The Cabazon Wind Turbines in southern-most California are the Nestlé company’s first renewable energy project. The two turbines will provide wind power for 30 percent of the facility where Nestlé produces Arrowhead® and Nestlé® Pure Life® brand bottled waters.
Nestlé says the Cabazon turbines will:
- offset 9,000 tons of co2 per year
- save 20,687 barrels of oil per year
- generate enough energy to power 1,500 homes
Conventional three-blade turbines can soar as high as 300 ft., so they need plenty of open space and good wind. Other models like the Optiwind sport special technology that allows them to operate in more populated areas.
To watch the Cabazon turbines “go up,” check out this fast-moving video that shows the wind turbines under construction.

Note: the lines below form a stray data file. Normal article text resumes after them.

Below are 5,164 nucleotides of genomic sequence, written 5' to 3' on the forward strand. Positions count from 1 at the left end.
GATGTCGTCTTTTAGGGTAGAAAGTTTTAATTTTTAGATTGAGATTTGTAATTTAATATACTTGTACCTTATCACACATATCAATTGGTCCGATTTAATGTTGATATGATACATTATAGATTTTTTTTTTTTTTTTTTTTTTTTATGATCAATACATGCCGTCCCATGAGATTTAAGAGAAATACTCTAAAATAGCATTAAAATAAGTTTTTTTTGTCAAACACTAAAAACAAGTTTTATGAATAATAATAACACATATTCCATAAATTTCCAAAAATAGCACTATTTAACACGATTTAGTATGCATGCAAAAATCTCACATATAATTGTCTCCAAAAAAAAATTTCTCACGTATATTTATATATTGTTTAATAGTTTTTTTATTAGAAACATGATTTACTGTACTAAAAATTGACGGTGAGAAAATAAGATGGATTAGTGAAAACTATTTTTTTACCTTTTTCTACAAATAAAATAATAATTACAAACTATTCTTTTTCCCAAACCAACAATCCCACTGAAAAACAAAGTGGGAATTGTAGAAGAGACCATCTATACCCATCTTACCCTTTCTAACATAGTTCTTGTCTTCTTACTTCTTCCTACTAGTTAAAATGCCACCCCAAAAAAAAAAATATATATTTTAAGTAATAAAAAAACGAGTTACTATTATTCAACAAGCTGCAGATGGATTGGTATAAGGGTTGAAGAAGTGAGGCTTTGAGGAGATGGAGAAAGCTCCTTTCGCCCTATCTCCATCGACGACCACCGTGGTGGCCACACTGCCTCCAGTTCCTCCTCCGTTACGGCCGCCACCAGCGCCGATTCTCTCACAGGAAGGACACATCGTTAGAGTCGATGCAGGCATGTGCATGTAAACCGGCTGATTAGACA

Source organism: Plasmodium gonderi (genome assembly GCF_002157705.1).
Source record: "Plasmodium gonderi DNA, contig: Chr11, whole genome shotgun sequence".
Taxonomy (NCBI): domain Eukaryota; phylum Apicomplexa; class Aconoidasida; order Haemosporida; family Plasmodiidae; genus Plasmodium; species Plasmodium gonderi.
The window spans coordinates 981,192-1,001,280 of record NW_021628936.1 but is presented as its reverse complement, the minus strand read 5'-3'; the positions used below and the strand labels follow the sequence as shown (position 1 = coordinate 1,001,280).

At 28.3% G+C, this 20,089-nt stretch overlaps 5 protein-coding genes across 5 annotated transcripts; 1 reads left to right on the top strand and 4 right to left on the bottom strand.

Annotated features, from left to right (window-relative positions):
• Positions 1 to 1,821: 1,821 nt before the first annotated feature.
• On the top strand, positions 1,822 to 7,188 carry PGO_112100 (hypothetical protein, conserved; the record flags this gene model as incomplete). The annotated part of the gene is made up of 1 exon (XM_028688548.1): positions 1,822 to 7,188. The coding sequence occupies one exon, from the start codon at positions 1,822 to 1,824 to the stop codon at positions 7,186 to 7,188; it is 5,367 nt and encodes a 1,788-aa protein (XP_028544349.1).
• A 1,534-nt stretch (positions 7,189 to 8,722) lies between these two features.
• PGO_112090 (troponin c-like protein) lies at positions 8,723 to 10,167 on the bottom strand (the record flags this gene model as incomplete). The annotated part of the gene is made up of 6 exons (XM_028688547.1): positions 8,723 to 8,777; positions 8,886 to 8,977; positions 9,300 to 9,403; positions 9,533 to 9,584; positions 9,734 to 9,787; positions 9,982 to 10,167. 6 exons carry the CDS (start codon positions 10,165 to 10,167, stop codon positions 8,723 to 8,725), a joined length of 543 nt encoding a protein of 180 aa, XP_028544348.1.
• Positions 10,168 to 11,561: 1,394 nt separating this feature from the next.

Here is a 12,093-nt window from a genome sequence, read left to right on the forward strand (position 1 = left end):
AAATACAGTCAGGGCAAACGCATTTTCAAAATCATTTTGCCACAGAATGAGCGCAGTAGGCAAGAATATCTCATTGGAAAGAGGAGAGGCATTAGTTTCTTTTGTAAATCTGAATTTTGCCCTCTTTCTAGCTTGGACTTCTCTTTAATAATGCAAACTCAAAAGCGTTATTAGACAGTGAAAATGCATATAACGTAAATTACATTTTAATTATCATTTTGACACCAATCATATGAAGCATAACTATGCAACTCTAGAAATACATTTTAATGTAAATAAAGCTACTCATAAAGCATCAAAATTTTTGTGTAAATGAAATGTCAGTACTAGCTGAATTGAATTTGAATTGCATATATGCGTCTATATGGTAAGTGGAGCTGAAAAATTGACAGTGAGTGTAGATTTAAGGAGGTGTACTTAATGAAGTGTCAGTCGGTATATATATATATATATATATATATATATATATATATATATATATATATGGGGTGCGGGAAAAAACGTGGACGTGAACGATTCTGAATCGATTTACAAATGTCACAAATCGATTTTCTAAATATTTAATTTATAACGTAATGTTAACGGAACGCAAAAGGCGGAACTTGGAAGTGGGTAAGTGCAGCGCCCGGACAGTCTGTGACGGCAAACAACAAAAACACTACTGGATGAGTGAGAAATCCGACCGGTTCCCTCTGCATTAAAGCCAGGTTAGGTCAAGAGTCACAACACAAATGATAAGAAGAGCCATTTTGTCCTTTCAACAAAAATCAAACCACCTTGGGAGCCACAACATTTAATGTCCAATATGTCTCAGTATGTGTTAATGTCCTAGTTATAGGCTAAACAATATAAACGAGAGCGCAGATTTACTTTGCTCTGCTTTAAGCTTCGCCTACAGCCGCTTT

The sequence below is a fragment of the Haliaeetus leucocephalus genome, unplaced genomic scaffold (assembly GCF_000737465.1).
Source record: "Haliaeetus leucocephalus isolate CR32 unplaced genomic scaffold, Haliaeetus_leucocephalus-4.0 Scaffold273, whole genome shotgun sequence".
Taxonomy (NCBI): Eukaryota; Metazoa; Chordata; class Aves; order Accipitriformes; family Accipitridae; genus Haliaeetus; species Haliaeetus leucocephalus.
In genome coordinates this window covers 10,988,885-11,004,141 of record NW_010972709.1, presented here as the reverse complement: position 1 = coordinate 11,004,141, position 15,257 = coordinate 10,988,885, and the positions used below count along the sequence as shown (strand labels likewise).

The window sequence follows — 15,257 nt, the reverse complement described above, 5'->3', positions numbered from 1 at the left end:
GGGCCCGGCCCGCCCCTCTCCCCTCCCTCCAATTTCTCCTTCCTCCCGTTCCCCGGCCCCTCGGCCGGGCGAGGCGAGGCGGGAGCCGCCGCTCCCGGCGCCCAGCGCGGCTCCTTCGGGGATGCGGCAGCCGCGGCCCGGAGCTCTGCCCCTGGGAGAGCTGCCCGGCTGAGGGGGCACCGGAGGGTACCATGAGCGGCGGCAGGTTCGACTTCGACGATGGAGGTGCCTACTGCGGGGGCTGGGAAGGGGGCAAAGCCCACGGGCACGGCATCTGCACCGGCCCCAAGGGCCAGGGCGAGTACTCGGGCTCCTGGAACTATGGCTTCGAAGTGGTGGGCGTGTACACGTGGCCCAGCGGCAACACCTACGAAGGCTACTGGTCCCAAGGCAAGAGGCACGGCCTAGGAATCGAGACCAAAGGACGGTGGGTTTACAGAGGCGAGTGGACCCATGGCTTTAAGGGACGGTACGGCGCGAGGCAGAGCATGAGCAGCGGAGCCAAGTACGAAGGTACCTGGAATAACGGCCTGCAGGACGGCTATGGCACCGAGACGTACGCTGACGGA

Nestlé, a Swiss multi-national company, brands itself as “the world’s foremost Nutrition, Health and Wellness Company,” citing the tagline “Good Food, Good Life.” Among other holdings, Nestlé acquired U.S. baby-food manufacturer Gerber in 2007 for $5.5 billion.
Nestlé’s bottled water holdings (Nestlé’s Waters) are substantial worldwide and include Aquarel, Arrowhead Water, Contrex, Deer Park Spring Water, Nestlé Pure life, Ozarka, Perrier, Poland Spring, San Pellegrino, and Vittel. In the past, the company has been sued for misrepresenting the source of some of its bottled water. For example, Chicago Faucet Shoppe sued in October 2012, claiming that Nestle’s Ice Mountain Water was not true spring water, as Nestle advertised.
According to a marketing analysis presented by Mutahir Bilal on October 29, 2012, Nestle was the first company to launch a mineral water, Valvert. Today, says Bilal, Nestle Water is established in 130 countries and markets about 70 different brands.